Magenta Griffith wins the free copy of Metatropolis (and should be getting follow up details about claiming the prize via email). Magenta gave us a link about a city in Brazil recruiting local farmers and business people to end hunger in their city, viewing food as a right, not a privilege.

The new mayor, Patrus Ananias—now leader of the federal anti-hunger effort—began by creating a city agency, which included assembling a 20-member council of citizen, labor, business, and church representatives to advise in the design and implementation of a new food system. The city already involved regular citizens directly in allocating municipal resources—the “participatory budgeting” that started in the 1970s and has since spread across Brazil. During the first six years of Belo’s food-as-a-right policy, perhaps in response to the new emphasis on food security, the number of citizens engaging in the city’s participatory budgeting process doubled to more than 31,000.

The city of Belo Horizonte puts “Direct From the Country” farmer produce stands throughout busy downtown areas. Photo by Leah Rimkus

The city agency developed dozens of innovations to assure everyone the right to food, especially by weaving together the interests of farmers and consumers. It offered local family farmers dozens of choice spots of public space on which to sell to urban consumers, essentially redistributing retailer mark-ups on produce—which often reached 100 percent—to consumers and the farmers. Farmers’ profits grew, since there was no wholesaler taking a cut. And poor people got access to fresh, healthy food.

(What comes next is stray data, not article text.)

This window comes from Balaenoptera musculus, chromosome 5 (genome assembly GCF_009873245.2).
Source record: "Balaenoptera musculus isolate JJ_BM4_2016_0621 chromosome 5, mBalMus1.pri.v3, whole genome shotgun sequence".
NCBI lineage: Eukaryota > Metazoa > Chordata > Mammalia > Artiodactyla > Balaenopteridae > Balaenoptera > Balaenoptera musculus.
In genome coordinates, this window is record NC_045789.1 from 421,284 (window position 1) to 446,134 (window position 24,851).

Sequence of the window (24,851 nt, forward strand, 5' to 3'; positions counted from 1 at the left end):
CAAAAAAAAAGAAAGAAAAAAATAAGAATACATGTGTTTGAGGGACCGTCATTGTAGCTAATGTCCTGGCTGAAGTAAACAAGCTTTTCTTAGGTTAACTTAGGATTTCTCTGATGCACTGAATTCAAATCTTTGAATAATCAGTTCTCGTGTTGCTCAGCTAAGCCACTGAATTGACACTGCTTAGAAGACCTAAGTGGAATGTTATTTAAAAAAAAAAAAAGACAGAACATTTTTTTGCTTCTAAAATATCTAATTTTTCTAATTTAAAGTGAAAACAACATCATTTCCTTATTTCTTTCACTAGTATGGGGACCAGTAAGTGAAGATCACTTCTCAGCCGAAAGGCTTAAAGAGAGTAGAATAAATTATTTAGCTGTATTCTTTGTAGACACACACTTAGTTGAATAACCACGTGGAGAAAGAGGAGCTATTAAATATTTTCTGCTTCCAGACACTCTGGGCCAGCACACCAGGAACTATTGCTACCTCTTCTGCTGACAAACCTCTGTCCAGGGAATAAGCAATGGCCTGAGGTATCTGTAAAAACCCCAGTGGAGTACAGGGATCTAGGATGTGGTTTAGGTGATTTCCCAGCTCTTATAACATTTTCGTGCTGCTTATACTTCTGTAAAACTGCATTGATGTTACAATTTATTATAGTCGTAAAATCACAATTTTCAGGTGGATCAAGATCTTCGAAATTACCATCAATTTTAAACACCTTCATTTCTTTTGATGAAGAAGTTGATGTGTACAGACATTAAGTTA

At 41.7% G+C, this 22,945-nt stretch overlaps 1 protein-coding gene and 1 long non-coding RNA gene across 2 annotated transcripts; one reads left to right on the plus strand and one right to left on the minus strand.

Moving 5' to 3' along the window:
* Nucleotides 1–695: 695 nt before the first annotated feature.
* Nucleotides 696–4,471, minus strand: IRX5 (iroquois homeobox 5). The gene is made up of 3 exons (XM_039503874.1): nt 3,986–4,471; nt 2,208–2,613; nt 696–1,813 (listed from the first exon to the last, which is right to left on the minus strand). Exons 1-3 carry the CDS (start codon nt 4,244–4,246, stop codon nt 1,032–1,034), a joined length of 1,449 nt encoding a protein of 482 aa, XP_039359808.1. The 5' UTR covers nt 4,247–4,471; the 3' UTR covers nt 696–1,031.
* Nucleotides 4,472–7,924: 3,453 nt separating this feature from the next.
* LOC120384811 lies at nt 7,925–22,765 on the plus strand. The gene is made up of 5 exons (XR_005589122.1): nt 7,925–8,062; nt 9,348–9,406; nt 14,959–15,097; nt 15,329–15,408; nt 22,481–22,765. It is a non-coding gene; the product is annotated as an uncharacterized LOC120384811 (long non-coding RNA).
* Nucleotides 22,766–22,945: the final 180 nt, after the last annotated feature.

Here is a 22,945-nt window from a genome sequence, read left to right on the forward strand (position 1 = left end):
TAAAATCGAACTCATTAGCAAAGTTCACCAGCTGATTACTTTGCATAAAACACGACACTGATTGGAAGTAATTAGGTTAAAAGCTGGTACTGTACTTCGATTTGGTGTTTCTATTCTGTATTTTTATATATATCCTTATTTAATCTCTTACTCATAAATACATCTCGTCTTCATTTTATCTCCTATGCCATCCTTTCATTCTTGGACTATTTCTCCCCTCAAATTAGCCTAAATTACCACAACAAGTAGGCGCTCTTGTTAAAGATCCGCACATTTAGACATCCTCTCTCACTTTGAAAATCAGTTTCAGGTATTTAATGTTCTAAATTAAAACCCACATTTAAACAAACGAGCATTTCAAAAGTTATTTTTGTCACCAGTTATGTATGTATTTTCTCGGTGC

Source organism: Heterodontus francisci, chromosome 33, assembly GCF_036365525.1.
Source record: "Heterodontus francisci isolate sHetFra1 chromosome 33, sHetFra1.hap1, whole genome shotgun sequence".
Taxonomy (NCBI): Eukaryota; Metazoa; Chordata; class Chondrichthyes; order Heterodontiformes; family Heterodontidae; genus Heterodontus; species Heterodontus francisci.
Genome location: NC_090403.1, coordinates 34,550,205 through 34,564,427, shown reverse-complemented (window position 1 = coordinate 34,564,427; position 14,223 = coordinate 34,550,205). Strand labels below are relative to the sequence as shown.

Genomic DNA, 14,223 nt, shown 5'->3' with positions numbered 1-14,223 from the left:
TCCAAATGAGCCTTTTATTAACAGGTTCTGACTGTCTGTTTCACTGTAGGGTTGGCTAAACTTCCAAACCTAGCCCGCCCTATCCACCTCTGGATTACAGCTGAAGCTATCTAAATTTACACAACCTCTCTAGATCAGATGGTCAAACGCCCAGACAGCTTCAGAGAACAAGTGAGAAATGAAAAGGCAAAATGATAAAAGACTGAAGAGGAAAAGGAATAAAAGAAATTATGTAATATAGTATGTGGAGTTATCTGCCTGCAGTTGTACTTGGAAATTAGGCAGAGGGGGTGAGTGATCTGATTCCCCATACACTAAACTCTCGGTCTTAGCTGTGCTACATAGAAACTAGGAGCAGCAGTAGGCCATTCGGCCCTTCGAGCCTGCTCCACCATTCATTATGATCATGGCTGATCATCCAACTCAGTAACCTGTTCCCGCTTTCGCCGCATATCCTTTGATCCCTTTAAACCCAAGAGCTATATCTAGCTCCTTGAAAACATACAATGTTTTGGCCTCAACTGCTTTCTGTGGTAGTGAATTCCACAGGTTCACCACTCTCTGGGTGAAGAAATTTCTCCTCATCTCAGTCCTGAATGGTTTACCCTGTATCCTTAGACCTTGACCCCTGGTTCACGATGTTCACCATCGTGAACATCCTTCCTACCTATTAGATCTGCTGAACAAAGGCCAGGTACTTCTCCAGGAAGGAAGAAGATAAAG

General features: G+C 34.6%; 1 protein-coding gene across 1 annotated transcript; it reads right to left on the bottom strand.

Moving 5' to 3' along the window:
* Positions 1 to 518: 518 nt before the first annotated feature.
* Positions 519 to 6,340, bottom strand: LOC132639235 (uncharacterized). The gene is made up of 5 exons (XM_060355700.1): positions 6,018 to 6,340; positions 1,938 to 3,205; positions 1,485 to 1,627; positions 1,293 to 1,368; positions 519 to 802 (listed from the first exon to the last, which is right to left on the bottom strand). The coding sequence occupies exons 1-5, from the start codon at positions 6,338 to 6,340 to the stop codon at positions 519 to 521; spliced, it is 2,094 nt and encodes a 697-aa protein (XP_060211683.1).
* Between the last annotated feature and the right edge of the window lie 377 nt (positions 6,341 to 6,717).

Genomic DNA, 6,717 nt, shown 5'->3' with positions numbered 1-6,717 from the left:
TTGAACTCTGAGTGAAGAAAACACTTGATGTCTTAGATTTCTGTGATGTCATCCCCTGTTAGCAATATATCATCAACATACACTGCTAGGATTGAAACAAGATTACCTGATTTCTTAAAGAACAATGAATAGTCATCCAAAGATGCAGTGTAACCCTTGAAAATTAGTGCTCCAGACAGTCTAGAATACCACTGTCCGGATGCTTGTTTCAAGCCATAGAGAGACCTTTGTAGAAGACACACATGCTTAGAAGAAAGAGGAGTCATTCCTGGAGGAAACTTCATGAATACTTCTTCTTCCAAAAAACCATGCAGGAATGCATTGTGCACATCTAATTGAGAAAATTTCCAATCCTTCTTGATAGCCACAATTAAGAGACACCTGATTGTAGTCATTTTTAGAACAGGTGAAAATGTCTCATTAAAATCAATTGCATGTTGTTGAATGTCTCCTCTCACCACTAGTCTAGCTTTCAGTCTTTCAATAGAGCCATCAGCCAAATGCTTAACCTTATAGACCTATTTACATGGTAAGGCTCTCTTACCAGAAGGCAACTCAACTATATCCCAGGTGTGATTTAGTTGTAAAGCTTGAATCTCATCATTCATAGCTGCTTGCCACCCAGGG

By the way, the article also links to the stunningly democratic, and successful, approach that is spreading around Brazil of ‘participatory budgeting,’ where the populace gets the direct means to influence how their city spends its municipal budget.

Dig this:

In March there are plenary assemblies in each of the city’s 16 districts as well as assemblies dealing with such areas as transportation, health, education, sports, and economic development. These large meetings—with participation that can reach over 1,000—elect delegates to represent specific neighborhoods. The mayor and staff attend to respond to citizen concerns.

In subsequent months these delegates meet weekly or biweekly in each district to acquaint themselves with the technical criteria involved in requesting a project be brought to a district and to deliberate about the district’s needs. Representatives from the city’s departments participate according to their specialties. These intermediary meetings come to a close when, at a second regional plenary, regional delegates prioritize the district’s demands and elect councillors to serve on the Municipal Council of the Budget.

The council is a 42-member forum of representatives of all the districts and thematic meetings. Its main function is to reconcile the demands of each district with available resources, and to propose and approve an overall municipal budget. The resulting budget is binding—the city council can suggest changes but not require them. The budget is submitted to the mayor who may veto it and remand it to the Municipal Council of the Budget, but this has never happened. If there are residual problems, the council works out changes, returning to their neighborhoods for feedback.

The internet provides an ongoing vehicle for involvement in participatory budgeting, which the city now extends to city planning features like land use and long-term major investments. The city posts progress reports, budget updates, and a calendar of all meetings.